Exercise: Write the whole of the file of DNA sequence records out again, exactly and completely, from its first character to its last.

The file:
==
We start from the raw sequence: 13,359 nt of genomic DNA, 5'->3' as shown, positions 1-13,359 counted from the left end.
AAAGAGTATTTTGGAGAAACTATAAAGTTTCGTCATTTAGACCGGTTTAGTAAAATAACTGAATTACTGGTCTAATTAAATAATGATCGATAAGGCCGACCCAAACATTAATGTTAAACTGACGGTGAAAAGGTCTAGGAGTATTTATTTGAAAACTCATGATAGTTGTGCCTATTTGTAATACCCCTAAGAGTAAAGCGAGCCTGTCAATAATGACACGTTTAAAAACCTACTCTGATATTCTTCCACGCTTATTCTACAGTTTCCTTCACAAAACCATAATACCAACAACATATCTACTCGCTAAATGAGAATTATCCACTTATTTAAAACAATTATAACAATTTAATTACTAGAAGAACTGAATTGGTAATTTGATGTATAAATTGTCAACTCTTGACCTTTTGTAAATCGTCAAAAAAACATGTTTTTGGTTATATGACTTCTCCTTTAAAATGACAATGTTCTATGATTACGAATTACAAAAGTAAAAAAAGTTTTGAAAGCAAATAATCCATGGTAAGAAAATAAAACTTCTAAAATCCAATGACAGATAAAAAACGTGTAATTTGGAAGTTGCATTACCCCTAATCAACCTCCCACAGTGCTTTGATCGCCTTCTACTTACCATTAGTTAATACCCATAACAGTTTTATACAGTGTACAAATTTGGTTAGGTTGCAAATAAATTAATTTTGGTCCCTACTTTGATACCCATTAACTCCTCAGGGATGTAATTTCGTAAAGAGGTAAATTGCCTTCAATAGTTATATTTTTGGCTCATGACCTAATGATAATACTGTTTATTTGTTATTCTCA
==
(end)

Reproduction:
We start from the raw sequence: 13,359 nt of genomic DNA, 5'->3' as shown, positions 1-13,359 counted from the left end.
AAAGAGTATTTTGGAGAAACTATAAAGTTTCGTCATTTAGACCGGTTTAGTAAAATAACTGAATTACTGGTCTAATTAAATAATGATCGATAAGGCCGACCCAAACATTAATGTTAAACTGACGGTGAAAAGGTCTAGGAGTATTTATTTGAAAACTCATGATAGTTGTGCCTATTTGTAATACCCCTAAGAGTAAAGCGAGCCTGTCAATAATGACACGTTTAAAAACCTACTCTGATATTCTTCCACGCTTATTCTACAGTTTCCTTCACAAAACCATAATACCAACAACATATCTACTCGCTAAATGAGAATTATCCACTTATTTAAAACAATTATAACAATTTAATTACTAGAAGAACTGAATTGGTAATTTGATGTATAAATTGTCAACTCTTGACCTTTTGTAAATCGTCAAAAAAACATGTTTTTGGTTATATGACTTCTCCTTTAAAATGACAATGTTCTATGATTACGAATTACAAAAGTAAAAAAAGTTTTGAAAGCAAATAATCCATGGTAAGAAAATAAAACTTCTAAAATCCAATGACAGATAAAAAACGTGTAATTTGGAAGTTGCATTACCCCTAATCAACCTCCCACAGTGCTTTGATCGCCTTCTACTTACCATTAGTTAATACCCATAACAGTTTTATACAGTGTACAAATTTGGTTAGGTTGCAAATAAATTAATTTTGGTCCCTACTTTGATACCCATTAACTCCTCAGGGATGTAATTTCGTAAAGAGGTAAATTGCCTTCAATAGTTATATTTTTGGCTCATGACCTAATGATAATACTGTTTATTTGTTATTCTCA